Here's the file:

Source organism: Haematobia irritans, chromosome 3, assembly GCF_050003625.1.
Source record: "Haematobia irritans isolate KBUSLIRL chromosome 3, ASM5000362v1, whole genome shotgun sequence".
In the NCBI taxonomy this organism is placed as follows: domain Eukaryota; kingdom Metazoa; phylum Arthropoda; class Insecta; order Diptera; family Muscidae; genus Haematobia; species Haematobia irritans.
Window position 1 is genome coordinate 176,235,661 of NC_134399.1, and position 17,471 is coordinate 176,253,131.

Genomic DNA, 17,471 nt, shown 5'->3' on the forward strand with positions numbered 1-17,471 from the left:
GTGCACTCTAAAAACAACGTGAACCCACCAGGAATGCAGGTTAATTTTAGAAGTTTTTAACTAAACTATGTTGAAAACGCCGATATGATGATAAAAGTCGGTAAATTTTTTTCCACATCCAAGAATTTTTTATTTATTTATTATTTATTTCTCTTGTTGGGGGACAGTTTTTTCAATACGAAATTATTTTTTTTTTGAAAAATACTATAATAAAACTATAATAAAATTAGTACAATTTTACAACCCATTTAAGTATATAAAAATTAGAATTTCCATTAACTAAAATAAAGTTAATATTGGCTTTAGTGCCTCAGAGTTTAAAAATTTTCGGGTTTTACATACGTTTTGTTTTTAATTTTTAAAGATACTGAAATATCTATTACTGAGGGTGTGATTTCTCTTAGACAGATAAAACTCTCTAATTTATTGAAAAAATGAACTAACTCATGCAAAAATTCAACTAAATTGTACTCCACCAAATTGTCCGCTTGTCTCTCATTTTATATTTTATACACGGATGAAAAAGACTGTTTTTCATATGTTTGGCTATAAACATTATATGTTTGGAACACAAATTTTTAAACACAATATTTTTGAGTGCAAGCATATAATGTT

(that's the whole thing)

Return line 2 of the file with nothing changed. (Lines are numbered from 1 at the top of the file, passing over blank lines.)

Source record: "Haematobia irritans isolate KBUSLIRL chromosome 3, ASM5000362v1, whole genome shotgun sequence".